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The Peregrine Fund Notes From The Field
Harpy Eagle Breeding at the Neotropical Raptor Center (July 2001)
Angel Muela — in Harpy Eagle Conservation and Research    ShareWithin the last year we have secured an excellent arrangement with various Panamanian governmental organizations, most notably the National Environment Authority, City of Knowledge, and the Panama Canal Authority. Through their strong support we now have offices and housing, as well as a large bit of rainforest adjacent to a national park. And this, minutes from Panama City! The Neotropical Raptor Center (NRC), which is The Peregrine Fund’s facility for the region, is home to our Harpy Eagle and Orange-breasted Falcon (OBF) Projects, and it will diversify as needs arise. 

The Center, close to being finished, already houses two young pairs of Harpy Eagles. One of the pairs recently laid eggs. In addition, the Harpy Eagles that are now breeding at the World Center for Birds of Prey in Boise will soon be moved to Panama. In the future, the NRC will also house Orange-breasted Falcons in a state-of-the-art breeding facility. We hope to be fully operational in 2002. Orange-breasted Falcons are probably one of the world's rarest falcons and have been studied for many years beginning with Vice President Pete Jenny’s pioneer research in the late 1970s. We are continuing studies of their biology in an effort to understand the reasons for their rarity.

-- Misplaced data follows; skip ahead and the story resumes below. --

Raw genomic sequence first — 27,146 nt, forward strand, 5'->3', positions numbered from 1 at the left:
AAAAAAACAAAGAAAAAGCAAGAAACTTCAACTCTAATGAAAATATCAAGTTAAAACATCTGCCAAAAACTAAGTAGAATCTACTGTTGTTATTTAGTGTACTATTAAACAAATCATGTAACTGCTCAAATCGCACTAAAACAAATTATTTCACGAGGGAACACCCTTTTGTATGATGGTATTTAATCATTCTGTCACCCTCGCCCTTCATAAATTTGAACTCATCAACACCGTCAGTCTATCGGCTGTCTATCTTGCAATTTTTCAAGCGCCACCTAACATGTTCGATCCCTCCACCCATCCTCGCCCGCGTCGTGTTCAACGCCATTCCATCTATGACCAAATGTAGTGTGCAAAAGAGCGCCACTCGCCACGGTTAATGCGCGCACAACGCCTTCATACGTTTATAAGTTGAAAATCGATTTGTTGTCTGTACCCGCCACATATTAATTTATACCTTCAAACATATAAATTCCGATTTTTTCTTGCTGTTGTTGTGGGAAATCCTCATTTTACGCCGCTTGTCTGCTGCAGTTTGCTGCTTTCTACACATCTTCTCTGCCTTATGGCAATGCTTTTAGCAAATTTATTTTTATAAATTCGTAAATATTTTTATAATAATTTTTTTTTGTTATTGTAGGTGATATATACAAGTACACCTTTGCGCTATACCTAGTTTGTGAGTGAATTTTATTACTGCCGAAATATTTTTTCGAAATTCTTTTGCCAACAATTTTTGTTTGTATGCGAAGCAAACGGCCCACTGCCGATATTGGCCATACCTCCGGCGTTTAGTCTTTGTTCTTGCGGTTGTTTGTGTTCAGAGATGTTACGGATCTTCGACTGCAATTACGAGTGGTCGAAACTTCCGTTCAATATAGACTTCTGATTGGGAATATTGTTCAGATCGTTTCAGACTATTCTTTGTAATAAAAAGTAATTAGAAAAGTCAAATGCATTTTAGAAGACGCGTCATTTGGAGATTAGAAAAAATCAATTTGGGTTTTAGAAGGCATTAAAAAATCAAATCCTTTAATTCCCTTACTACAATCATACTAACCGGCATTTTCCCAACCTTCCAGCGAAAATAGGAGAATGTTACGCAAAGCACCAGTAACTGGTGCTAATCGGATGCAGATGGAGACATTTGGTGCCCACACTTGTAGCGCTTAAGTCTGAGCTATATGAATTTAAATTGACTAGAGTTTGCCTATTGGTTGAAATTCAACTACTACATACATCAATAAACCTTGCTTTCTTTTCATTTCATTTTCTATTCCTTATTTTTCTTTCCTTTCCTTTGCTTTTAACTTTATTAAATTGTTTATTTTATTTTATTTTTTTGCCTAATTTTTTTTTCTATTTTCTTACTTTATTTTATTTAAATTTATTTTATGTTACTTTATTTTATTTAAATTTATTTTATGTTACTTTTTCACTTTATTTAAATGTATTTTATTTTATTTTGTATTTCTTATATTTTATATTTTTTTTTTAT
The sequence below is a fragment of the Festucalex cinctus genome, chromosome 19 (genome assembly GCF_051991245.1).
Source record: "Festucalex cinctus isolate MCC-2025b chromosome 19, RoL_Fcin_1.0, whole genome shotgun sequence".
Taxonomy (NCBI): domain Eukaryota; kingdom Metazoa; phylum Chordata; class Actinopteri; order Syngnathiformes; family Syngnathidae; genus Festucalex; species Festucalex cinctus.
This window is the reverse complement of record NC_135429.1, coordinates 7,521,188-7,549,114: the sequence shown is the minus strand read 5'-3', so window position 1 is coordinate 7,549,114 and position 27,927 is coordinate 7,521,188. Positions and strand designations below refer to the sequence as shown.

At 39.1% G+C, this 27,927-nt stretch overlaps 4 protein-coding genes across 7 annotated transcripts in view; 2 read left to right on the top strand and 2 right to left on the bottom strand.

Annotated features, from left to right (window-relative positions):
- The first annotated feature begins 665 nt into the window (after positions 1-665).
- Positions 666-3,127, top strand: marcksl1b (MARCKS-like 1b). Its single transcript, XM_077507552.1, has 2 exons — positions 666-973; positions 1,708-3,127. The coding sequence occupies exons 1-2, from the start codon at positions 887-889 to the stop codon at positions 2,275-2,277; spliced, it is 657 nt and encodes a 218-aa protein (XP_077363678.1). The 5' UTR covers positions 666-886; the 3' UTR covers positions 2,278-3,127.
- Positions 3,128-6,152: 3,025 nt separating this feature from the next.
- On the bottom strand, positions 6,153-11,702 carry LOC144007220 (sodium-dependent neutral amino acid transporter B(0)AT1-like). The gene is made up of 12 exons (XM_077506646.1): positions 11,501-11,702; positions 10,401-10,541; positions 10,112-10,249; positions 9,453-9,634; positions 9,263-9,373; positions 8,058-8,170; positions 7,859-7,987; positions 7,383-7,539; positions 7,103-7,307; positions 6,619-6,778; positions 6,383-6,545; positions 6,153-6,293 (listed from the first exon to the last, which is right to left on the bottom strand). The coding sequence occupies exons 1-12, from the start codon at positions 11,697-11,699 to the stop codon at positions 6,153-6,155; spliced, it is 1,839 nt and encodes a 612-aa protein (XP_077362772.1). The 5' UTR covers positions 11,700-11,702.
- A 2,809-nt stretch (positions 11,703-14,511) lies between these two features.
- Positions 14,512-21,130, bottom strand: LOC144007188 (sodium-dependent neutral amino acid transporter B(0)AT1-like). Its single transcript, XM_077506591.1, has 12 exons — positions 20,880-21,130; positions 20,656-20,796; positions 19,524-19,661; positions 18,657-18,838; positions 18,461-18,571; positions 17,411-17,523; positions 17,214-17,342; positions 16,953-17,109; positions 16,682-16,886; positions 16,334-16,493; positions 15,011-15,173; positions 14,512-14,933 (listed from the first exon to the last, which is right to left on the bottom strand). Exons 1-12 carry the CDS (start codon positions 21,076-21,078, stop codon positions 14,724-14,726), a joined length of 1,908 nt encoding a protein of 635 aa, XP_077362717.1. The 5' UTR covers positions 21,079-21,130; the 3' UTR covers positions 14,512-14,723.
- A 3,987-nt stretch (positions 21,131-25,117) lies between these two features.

The Harpy Eagle project in Panama began in 1997 with the release of two captive-bred juveniles. Since then, we have successfully released and brought to independence a total of five Harpy Eagles. We now have a much better understanding of Harpy Eagle development and ecology, and the types of interactions they have with their potential quarry. However, shooting continues to be a principal problem, therefore public education is now a priority.

Fieldwork in various national parks keeps yielding important information about wild Harpy Eagles. In addition, we continue surveying remote areas of Panama where Harpy Eagles and OBFs could potentially live.

Find more articles about Harpy Eagle, Orange-breasted Falcon, Neotropics

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